Alameda County Supervisor Dave Brown has just a few months left in his term, but the attorney behind a new lawsuit filed Tuesday wants to get him “tossed out of office” by Labor Day over allegations he was appointed illegally.
In the suit, the Alameda County Taxpayers’ Association alleges that Brown was not a resident of Alameda County when he was appointed to fill a vacant seat on the board. The lawsuit may force him to prove in court that he’s a full-time, permanent resident of Oakland despite moving there from Walnut Creek just four days before his appointment last November following the death of his predecessor, Wilma Chan, for whom Brown served as chief-of-staff.
Alameda County requires elected officials to live and be eligible to vote full-time in the districts where they serve for at least one year before they begin their terms.
County Counsel Donna Ziegler previously determined those rules don’t apply to Brown because he was appointed and not elected. But the plaintiffs see things differently, and argue that Brown doesn’t qualify as a permanent resident of Oakland because he stays one night a week at his Walnut Creek home, where his wife and children still live.
Brown, in an interview, called himself a “proud resident of Oakland and Alameda County,” — he resides in Jack London Square — and that he and his family “enjoy the estuary, farmers’ market and the restaurants.”
“My appointment was what Supervisor Chan wanted, and it’s what her family wanted,” Brown said.
Asked if he would move back to Walnut Creek after the end of his term, he said “I love Oakland.”
In June, Venus Johnson, the chief deputy to Attorney General Rob Bonta, granted the plaintiffs’ ability to sue and noted Brown himself “has the burden of proving such a change” in his permanent residence. Bonta recused himself from decisions involving Brown after endorsing Brown’s appointment in November.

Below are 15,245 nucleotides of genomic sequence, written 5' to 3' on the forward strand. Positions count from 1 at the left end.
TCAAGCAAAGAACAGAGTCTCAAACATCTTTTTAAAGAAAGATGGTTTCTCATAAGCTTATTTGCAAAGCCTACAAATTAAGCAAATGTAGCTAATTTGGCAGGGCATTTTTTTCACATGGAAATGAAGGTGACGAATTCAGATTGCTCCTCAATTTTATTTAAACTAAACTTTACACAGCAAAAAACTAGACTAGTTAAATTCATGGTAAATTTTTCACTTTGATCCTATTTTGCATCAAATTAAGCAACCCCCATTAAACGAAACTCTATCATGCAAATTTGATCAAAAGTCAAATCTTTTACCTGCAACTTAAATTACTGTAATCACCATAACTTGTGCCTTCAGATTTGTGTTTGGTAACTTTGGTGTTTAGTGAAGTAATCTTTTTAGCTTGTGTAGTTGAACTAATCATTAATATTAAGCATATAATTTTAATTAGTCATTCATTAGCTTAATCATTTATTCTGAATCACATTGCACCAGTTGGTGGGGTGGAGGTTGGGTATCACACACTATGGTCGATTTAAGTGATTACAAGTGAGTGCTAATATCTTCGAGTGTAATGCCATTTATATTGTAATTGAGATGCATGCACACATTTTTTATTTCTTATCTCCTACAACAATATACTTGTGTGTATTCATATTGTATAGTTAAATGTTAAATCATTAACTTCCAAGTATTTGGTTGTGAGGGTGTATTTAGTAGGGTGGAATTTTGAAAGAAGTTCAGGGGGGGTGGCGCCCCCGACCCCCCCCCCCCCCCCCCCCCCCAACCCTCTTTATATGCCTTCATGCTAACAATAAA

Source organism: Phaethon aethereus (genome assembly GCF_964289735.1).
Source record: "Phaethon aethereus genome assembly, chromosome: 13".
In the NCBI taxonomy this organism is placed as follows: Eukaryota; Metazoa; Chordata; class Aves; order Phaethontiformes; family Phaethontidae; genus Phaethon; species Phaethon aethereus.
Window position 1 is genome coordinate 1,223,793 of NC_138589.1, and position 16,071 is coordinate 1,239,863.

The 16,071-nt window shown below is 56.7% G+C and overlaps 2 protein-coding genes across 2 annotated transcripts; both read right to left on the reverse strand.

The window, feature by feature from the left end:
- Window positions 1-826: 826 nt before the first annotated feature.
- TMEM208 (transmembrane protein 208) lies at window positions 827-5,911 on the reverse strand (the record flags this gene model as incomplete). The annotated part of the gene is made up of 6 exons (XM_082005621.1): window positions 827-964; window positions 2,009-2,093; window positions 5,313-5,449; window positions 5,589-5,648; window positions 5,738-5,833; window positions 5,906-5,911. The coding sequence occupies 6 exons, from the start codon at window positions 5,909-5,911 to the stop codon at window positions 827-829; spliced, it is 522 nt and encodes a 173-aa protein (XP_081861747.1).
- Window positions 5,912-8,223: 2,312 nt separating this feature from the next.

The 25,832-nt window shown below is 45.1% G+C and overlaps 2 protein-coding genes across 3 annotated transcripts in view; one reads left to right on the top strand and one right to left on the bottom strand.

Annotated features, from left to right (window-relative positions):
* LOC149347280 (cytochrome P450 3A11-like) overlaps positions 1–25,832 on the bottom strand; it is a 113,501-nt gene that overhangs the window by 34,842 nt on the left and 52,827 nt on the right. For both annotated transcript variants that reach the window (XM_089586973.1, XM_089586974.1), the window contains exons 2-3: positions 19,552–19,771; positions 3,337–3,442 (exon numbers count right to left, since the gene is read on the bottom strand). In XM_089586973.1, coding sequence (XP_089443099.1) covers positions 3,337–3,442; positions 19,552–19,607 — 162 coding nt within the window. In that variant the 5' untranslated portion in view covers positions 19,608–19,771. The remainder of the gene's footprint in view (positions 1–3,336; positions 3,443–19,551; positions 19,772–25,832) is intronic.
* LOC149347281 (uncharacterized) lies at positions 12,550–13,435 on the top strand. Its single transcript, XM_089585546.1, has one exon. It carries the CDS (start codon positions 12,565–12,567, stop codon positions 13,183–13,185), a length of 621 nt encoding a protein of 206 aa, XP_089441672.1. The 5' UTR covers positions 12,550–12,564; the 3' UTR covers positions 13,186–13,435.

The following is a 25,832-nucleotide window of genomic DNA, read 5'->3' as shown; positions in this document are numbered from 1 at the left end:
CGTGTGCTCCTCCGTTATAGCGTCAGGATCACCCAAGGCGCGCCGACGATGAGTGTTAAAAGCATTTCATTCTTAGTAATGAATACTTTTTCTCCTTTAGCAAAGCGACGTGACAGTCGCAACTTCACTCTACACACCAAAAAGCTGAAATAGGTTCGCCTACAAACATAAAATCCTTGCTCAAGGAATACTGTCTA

Brown was appointed swiftly to the District 3 seat by the Board of Supervisors at its Nov. 16 meeting just two weeks after Chan’s death. After a tribute to the late supervisor — who was struck and killed by a car while walking her dog — the supervisors moved to appoint Brown, who received hefty support at public comment.
“Dave is the best person to replace her,” Chan’s son told the board.
The supervisors’ hurried decision prompted another pending lawsuit by the taxpayers’ group over concerns the board skipped over considering other candidates and subverted state laws that require a public process for such appointments. An item on the board agenda called for creating a process to fill Chan’s seat, but the supervisors skipped it and instead voted to appoint Brown without publicly considering other candidates.
“The fact that citizens have to go to these lengths at their own expense is just alarming,” said Jason Bezis, an attorney for the taxpayers’ group, in an interview.
“The county political establishment… all were calling for this illegal appointment and pushing for it,” Bezis said, referring to text messages between Brown and two other supervisors about his potential appointment.
Brown, whose short residency in the county made him ineligible to run for the seat in the June primary, will serve only until the end of this year with Oakland Vice Mayor Rebecca Kaplan and county planning official Lena Tam competing for the open District 3 Supervisor seat in a November runoff election.
The taxpayers’ group has campaigned against past Alameda County tax measures, having previously sued over the creation of Measure C, a half-cent sales tax that was cleared to take effect by a county judge earlier this month.
Brown led the campaign for the measure to be approved in the 2020 election — at the time, he was a Walnut Creek resident. It was just one of the examples Bezis cites of a political establishment in Alameda County that doesn’t reflect the will of voters.
“The levels of political corruption in this case are just astounding,” he said.